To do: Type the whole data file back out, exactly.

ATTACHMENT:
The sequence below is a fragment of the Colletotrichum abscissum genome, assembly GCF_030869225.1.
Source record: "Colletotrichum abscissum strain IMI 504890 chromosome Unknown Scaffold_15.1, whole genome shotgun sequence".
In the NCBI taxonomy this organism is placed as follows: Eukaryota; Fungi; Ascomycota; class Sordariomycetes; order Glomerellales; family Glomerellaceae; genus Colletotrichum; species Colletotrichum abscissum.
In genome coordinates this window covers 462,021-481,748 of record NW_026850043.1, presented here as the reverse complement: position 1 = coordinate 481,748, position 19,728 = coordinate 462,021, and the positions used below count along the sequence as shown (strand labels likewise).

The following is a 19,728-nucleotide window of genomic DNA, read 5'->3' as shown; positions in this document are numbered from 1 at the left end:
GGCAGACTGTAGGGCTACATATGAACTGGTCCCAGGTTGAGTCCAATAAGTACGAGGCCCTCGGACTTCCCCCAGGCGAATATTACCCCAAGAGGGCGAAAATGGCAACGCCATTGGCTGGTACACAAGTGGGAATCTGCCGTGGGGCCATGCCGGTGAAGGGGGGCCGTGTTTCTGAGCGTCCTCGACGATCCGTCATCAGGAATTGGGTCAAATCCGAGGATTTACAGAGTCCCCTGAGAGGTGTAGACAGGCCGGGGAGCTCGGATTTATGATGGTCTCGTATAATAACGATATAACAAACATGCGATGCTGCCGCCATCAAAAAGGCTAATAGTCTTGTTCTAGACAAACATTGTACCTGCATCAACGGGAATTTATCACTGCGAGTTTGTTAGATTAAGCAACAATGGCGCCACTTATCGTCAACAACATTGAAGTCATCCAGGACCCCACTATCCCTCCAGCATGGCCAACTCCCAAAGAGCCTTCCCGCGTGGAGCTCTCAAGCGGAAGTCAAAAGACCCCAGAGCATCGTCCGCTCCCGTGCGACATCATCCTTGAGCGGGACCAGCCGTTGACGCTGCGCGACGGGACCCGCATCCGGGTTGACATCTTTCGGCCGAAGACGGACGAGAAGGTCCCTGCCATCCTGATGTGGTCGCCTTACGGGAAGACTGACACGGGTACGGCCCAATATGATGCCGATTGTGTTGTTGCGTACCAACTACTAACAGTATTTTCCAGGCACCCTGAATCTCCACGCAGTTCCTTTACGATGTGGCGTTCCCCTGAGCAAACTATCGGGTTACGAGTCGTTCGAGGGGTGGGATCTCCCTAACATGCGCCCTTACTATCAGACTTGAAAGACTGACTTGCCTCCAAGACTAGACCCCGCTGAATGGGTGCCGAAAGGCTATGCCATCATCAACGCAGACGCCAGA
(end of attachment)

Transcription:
The sequence below is a fragment of the Colletotrichum abscissum genome, assembly GCF_030869225.1.
Source record: "Colletotrichum abscissum strain IMI 504890 chromosome Unknown Scaffold_15.1, whole genome shotgun sequence".
In the NCBI taxonomy this organism is placed as follows: Eukaryota; Fungi; Ascomycota; class Sordariomycetes; order Glomerellales; family Glomerellaceae; genus Colletotrichum; species Colletotrichum abscissum.
In genome coordinates this window covers 462,021-481,748 of record NW_026850043.1, presented here as the reverse complement: position 1 = coordinate 481,748, position 19,728 = coordinate 462,021, and the positions used below count along the sequence as shown (strand labels likewise).

The following is a 19,728-nucleotide window of genomic DNA, read 5'->3' as shown; positions in this document are numbered from 1 at the left end:
GGCAGACTGTAGGGCTACATATGAACTGGTCCCAGGTTGAGTCCAATAAGTACGAGGCCCTCGGACTTCCCCCAGGCGAATATTACCCCAAGAGGGCGAAAATGGCAACGCCATTGGCTGGTACACAAGTGGGAATCTGCCGTGGGGCCATGCCGGTGAAGGGGGGCCGTGTTTCTGAGCGTCCTCGACGATCCGTCATCAGGAATTGGGTCAAATCCGAGGATTTACAGAGTCCCCTGAGAGGTGTAGACAGGCCGGGGAGCTCGGATTTATGATGGTCTCGTATAATAACGATATAACAAACATGCGATGCTGCCGCCATCAAAAAGGCTAATAGTCTTGTTCTAGACAAACATTGTACCTGCATCAACGGGAATTTATCACTGCGAGTTTGTTAGATTAAGCAACAATGGCGCCACTTATCGTCAACAACATTGAAGTCATCCAGGACCCCACTATCCCTCCAGCATGGCCAACTCCCAAAGAGCCTTCCCGCGTGGAGCTCTCAAGCGGAAGTCAAAAGACCCCAGAGCATCGTCCGCTCCCGTGCGACATCATCCTTGAGCGGGACCAGCCGTTGACGCTGCGCGACGGGACCCGCATCCGGGTTGACATCTTTCGGCCGAAGACGGACGAGAAGGTCCCTGCCATCCTGATGTGGTCGCCTTACGGGAAGACTGACACGGGTACGGCCCAATATGATGCCGATTGTGTTGTTGCGTACCAACTACTAACAGTATTTTCCAGGCACCCTGAATCTCCACGCAGTTCCTTTACGATGTGGCGTTCCCCTGAGCAAACTATCGGGTTACGAGTCGTTCGAGGGGTGGGATCTCCCTAACATGCGCCCTTACTATCAGACTTGAAAGACTGACTTGCCTCCAAGACTAGACCCCGCTGAATGGGTGCCGAAAGGCTATGCCATCATCAACGCAGACGCCAGA